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The Post  
Philadelphia and South Jersey Under Hurricane Warnings
  by: iradioal - Philadelphia, PA
started: 08/27/11 2:50 am | updated: 08/27/11 2:50 am
The entire Philadelphia area, Delaware, and South Jersey is under Hurricane or Tropical Storm Warnings. Hurricane Irene is on course to reach our area Saturday night into Sunday with the eye going right up along the coast. The warnings mean that all areas will experience powerful winds up to hurricane forces 74+, heavy rains 4-10 inches, widespread flooding, and tidal flooding and storm surge near the coastal areas. This storm is very wide and will be felt hard far inland from the center.

All of South Jersey's shore towns and coastal regions have been evacuated. Atlantic City casinos are closed for only the third time in history. An eerie silence fell over the shore for a weekend in August, some workers sandbagging said it was even quieter than the winter. There is a curfew in Atlantic County from 9 pm to 6 am. Cape May, Ocean, and Atlantic Counties were evacuated Friday.

Hopefully everyone obeyed the mandatory evacuations and left, if not they are on their own. Utility companies said that services will remain on, however, if they are disrupted due to the storm, they do not know how long if may take to get them back up. Authorities also said that they may not be able to respond to emergency calls during the storm to anyone who didn't leave.

In the Philadelphia area we have to prepare as well. Make sure loose items in the yard or by the pool are brought in, put away, or tied down. Move parked cars from areas that might flood or become a drainage path for water.

Although we will experience strong winds, the major factor will be the heavy rains and flooding. This month has been the wettest month on record ever with 13 inches so far. It will not take much for streets, streams, rivers, anything to flood. WIth anywhere from 4-10 inches of rain expected we can see a lot of flooding.

The storm surge will coincide with a high tide on the Delaware River around 1 - 2 am Sunday morning, and combine with a New Moon to push a lot of water up from the Delaware Bay. Businesses in Manayunk between Main Street and the Canal were busy sandbagging in case of flooding, and were others along flood prone creeks in the area.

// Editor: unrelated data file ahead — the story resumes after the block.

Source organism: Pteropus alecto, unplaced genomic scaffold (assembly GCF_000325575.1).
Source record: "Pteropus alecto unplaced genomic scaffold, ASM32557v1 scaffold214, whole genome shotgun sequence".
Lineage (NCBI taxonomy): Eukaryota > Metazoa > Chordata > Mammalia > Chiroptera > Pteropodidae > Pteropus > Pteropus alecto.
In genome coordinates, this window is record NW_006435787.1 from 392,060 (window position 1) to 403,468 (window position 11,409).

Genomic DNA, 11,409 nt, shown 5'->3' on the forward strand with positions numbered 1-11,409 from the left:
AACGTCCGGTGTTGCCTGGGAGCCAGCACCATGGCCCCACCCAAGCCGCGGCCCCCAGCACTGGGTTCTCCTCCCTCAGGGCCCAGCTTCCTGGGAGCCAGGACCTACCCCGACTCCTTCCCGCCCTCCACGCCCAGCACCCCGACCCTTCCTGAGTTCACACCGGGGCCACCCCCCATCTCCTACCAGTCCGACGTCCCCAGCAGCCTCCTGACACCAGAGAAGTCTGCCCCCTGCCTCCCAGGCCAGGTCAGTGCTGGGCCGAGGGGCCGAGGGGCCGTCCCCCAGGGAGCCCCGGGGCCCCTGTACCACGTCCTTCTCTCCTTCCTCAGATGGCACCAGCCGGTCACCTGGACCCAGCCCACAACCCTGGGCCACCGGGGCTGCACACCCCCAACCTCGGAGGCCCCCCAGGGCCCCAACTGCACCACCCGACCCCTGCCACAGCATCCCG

If you live in an area prone to flooding, make preparations to protect your property, however necessary. More importantly, you may also need to make arrangements to stay somewhere else Saturday night so you don't get caught in a flooded house or neighborhood. If your basement takes on water, make sure you have a mop and bucket ready in case power goes out and the sub-pump can't run.

The best thing to do once this storm starts, is to stay home and stay safe. Leave the roads open for emergency and utility personnel.

Additional Hurricane Advice

WHAT TO DO: Take Action When a Hurricane Threatens

Depending on your location, you could be told to evacuate before a warning or even a watch is issued by the National Hurricane Center. Notify someone unaffected by the storm about your whereabouts.

No later than when a watch is issued:

Fill vehicles with gas.
Get extra cash.
Fill prescriptions.
For mobile homes, secure tie-downs and prepare to evacuate when ordered.
Bring in loose objects from outside.
Prepare to secure all windows with shutters or plywood.

No later than when a warning is issued:

Secure all windows with shutters or plywood.
Place valuables and important papers in a waterproof container and store on highest floor
of home.

If you are told to evacuate:

Follow all instructions from local officials, and leave immediately when told to do so.
Bring emergency supplies listed above.
Bring copies of important papers such as insurance policies and list and photos of your home’s contents.
Bring blankets, sleeping bags, books, and games.
Unplug appliances, turn off electricity and main water valve.
Lock windows and doors of your home.

If you are not told to evacuate:

Stay at home! Leave the roads available for those who must evacuate.
Clean bathtub with bleach, fill with water for washing and flushing (not drinking).
Set fridge to maximum cold and keep closed.
Turn off utilities if told to do so by local officials.

During a Hurricane

Go to an interior room on the lowest level of the structure in which you’re taking shelter.
Stay away from windows and doors, even though they’re covered with shutters or
During extremely strong winds, lie under something sturdy such as a stairwell or large piece of furniture.
Do not go outside, not even during passage of the eye. If the eye passes directly over you, the winds could become very weak, but only for a very short period. It will not be long before hurricane-force wind resume, blowing from the opposite direction as before the eye arrived.

After a Hurricane

Help might not come for up to a few days, and power could be out for days or even weeks.
Avoid driving on roads covered by water and/or debris. It is often difficult to determine the depth of water covering a road. Turn around, don’t drown.
Avoid downed power lines. Stay away from objects that are touching a downed power line, such as a fence or tree.
Do not touch anything electrical if you are wet. Stay out of water that could be touching anything electrical, such as in a basement with electrical appliances, or in flooded areas outside where there could be downed power lines.
Only use a generator in an outdoor, well-ventilated area, and closely follow manufacturer’s instructions. Many people have died in the aftermath of a hurricane from inhalation of poorly ventilated carbon monoxide from a generator.
Use flashlights instead of candles for light. Candles pose a serious fire hazard
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